Keckley dies at the National Home for Destitute Colored Women and Children, on Euclid St. NW. in Washington, D.C. where she lived. She was 89 years old. She is buried at Columbian Harmony Cemetery. She had no survivors as her only son was killed fighting in the Civil War.
Elizabeth Keckley is born a slave in Dinwiddie County Court House, Dinwiddie, Virginia, south of Petersburg. Her mother is named Agnes and is a house slave owned by Armistead and Mary Burwell. Elizabeth’s mother is a ‘privileged slave’, having the opportunity to learn to read and write though this is not legal for slaves. She teaches her daughter Elizabeth these skills secretly. Elizabeth’s biological father is her master Armistead Burwell, a planter and colonel in the War of 1812. Burwell never acts as a father to Elizabeth but allows Agnes to marry George Pleasant Hobbs, another literate slave and he acts as a father figure to agnes in her early years. However his owner moves far away taking him away from his new family. Keckley begins working for the Burwells as a nursemaid for their four children when she is only four years old. She is an only child.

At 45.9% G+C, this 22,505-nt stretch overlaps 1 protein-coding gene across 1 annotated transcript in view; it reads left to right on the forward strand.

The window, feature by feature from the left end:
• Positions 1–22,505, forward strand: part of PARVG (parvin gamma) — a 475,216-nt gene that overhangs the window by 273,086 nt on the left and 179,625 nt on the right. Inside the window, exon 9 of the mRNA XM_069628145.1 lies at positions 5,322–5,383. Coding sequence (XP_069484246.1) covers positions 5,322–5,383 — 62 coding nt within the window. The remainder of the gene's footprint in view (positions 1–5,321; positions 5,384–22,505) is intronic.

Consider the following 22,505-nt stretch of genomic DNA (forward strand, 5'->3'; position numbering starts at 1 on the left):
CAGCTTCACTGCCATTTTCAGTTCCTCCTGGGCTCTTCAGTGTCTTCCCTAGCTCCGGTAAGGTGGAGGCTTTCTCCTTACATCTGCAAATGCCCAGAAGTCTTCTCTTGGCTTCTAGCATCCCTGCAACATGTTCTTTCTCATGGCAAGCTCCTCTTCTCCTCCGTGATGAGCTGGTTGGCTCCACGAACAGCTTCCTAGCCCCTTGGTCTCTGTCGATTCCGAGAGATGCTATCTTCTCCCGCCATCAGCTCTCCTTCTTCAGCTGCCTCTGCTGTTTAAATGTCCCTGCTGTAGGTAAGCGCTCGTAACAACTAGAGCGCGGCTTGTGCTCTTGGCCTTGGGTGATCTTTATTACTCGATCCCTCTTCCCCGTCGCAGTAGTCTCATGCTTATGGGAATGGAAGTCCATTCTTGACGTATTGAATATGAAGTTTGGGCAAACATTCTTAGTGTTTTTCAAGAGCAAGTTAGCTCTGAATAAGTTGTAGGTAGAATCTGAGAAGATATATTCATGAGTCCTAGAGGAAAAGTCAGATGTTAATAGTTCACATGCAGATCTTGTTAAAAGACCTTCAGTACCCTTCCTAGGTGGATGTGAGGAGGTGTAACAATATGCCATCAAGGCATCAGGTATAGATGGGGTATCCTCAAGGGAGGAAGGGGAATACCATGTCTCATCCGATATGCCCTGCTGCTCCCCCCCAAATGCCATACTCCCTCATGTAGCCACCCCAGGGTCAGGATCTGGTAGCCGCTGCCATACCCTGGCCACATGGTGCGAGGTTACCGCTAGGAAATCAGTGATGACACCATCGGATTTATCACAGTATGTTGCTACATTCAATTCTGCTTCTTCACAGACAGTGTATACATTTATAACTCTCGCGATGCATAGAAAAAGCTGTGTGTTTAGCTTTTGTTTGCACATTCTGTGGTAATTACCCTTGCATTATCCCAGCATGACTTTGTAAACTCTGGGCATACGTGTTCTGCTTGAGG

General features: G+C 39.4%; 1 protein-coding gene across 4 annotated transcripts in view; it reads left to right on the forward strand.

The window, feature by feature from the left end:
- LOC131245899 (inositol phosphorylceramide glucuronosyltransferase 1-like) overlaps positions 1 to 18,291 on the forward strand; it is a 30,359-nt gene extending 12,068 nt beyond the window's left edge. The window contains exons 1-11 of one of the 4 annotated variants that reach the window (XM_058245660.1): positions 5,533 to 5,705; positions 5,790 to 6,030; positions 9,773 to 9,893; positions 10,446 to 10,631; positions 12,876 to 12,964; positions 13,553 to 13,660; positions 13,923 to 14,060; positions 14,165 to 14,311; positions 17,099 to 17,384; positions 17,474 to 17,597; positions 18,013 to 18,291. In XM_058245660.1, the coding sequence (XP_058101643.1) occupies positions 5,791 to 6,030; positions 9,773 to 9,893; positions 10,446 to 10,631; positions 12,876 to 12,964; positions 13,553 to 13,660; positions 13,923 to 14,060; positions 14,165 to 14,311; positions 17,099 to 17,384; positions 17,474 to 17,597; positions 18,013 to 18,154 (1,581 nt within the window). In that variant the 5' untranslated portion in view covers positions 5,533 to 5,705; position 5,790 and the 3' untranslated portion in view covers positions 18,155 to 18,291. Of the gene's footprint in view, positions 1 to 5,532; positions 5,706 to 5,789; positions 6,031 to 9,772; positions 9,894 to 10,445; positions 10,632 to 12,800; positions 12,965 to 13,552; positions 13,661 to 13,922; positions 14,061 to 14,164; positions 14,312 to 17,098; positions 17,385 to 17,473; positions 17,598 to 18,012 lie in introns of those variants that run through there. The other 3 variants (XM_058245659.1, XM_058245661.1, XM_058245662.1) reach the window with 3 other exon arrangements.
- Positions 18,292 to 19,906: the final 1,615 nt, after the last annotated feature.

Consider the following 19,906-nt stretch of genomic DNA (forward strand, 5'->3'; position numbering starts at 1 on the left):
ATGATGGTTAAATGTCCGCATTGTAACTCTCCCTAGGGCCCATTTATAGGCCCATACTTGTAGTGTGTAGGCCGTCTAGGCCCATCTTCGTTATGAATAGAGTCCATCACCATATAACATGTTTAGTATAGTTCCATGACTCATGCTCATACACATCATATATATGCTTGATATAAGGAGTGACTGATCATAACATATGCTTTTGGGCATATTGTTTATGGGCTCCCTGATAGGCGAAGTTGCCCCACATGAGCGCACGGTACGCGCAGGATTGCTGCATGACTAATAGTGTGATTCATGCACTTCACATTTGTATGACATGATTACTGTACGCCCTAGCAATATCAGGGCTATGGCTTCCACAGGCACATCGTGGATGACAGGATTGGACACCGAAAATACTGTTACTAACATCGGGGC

I was my mother’s only child, which made her love for me all the stronger. I did not know much of my father. . . he was separated from us, and only allowed to visit my mother twice a year–during the Easter holidays and Christmas. At last Mr. Burwell determined to reward my mother, by making an arrangement with the owner of my father, by which the separation of my parents could be brought to an end. It was a bright day, indeed, for my mother when it was announced that my father was coming to live with us. The old weary look faded from her face, and she worked as if her heart was in every task. But the golden days did not last long. . .. In the morning my father called me to him and kissed me, then held me out at arms’ length as if he were regarding his child with pride. “She is growing into a large fine girl,” he remarked to my mother. “I dun no which I like best, you or Lizzie, as both are so dear to me.” . . . While yet my father and mother were speaking hopefully, joyfully of the future, Mr. Burwell came to the cabin, with a letter in his hand. He was a kind master in some things, and as gently as possible informed my parents that they must part; for in two hours my father must join his master at Dinwiddie, and go with him to the West…I can remember the scene as if it were but yesterday;–how my father cried out against the cruel separation; his last kiss; his wild straining of my mother to his bosom; the solemn prayer to Heaven; the tears and sobs–the fearful anguish of broken hearts. The last kiss, the last good-by; and he, my father, was gone, gone forever.
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